NU may sell Priority Habitat

By Rob Tokanel, News Staff

‘ BURLINGTON ‘- Northeastern released a real estate advertisement March 30 attempting to sell nearly 75 acres of property that has been deemed Priority Habitat by the Massachusetts Natural Heritage and Endangered Species Program. The 74.5-acre plot sits behind Northeastern’s Burlington campus and borders Mary Cummings Park, a 210-acre conservation land for which the trustee is the city of Boston.
The advertisement announced the land was for sale as a ‘residential development opportunity’ in a ‘strategic location on Route 128 on the Burlington/Woburn line.’
Cath Moore, a member of the Board of Directors for Mary Cummings Park, Inc., said the land has vernal pools that help feed the Mystic River and she worries what will happen if the woodlands are destroyed. She said she has been trying to contact members of the Husky Energy Action Team on campus to build support for conserving the land, which she said she has not seen Northeastern put to use for about ten years.
‘ Vice President for Marketing and Communications Mike Armini would not specify whether the land remains on the market or what the school has planned to do with it.
‘The university routinely looks at its different properties and considers uses consistent with our current priorities,’ he said in an e-mail to The News. ‘From time to time, we will market a particular property to determine if we can generate resources through a sale or other arrangement. This is standard procedure, particularly in a time of budget consciousness.’
Representatives for Colliers Meredith and Grew, described in the advertisement as Northeastern’s exclusive marketing agent, declined to comment on the status of the sale. However, The News obtained an e-mail from Pat O’Reilly, Treasurer for Friends of Mary Cummings Park, Inc., in which Paul Maggiore, CEO of the Maggiore Companies, told a Woburn city council alderman that the school had taken the land off the market until it could hold discussions in mid-June, at which time they planned on placing it back on the market.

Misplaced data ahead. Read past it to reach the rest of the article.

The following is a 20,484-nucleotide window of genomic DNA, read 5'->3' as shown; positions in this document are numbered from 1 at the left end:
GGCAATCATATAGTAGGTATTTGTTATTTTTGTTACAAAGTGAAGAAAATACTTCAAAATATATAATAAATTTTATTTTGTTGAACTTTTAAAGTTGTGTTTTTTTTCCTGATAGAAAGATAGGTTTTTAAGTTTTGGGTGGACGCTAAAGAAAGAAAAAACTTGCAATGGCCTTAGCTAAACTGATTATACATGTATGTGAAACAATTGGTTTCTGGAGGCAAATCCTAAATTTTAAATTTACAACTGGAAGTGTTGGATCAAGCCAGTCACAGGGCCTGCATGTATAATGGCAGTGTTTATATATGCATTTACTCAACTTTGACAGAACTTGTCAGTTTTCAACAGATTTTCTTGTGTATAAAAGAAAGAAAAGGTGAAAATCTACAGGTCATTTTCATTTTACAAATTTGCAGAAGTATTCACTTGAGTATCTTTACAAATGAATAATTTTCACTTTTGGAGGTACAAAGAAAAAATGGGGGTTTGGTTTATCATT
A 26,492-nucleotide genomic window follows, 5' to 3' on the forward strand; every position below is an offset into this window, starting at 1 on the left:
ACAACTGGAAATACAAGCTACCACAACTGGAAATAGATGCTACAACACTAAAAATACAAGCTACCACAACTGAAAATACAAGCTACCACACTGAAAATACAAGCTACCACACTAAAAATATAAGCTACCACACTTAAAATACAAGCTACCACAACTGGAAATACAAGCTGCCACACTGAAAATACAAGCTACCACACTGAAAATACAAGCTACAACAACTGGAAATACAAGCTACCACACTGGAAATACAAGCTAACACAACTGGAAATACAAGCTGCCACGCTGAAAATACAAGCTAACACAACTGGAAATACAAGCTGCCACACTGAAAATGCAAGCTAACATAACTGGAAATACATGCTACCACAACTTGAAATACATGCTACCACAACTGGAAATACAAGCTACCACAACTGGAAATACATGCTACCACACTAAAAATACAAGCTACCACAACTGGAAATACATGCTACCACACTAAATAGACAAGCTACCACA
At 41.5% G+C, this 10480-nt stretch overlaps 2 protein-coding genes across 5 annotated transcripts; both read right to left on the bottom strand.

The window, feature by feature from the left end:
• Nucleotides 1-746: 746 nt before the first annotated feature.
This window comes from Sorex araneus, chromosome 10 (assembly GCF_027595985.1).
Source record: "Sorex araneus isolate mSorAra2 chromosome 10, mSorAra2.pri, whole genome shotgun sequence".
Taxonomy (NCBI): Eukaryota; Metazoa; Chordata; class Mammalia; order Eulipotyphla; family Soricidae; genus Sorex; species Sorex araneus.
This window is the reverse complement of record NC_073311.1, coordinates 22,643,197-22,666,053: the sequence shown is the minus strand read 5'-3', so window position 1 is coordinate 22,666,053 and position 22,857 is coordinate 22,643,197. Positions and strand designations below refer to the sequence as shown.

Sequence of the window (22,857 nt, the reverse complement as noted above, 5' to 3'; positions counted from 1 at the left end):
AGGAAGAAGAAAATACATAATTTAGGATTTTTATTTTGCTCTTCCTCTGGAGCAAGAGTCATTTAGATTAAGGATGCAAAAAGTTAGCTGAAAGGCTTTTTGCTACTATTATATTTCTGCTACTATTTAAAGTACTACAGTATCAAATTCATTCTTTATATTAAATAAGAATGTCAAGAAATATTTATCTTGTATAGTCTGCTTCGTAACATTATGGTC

‘ Maggiore said in the e-mail he intended to aggressively pursue the project. The alderman, Ray Drapeau, said in the e-mail he co-sponsored a resolve to look into having the city of Woburn purchase the land, possibly to turn it into senior housing.
According to media reports, Northeastern also attempted to sell the land in 2000 but a dispute over the number of houses that could be built in the development caused a sale to Archstone Properties to fall through. Woburn residents and city officials at the time tried to block the 640-house development from taking the place of what was then being used by Northeastern as a botanical research center. After about eight years of legal litigation, the issue was dropped, O’Reilly said.
O’Reilly, who said he grew up several blocks from the land, said it was seized as a test site by the military in the 1950s and purchased by Northeastern in the 1960s. Moore said the land was used by the school to grow poinsettias and Christmas trees in the 1980s, which they accepted donations for. The greenhouses that were once used for research now sit overgrown and abandoned next to an old farmhouse that also sits on the property.
O’Reilly said he would like to see as much of the land saved for conservation as possible, but he would also like to look into restoring the greenhouses and farmhouse to support an educational outreach program helping young children get more exposure to the natural environment.
‘Those types of program activities would seem to be a nice co-op opportunity for NEU students in the Human Services Program and the School of Education,’ he said.

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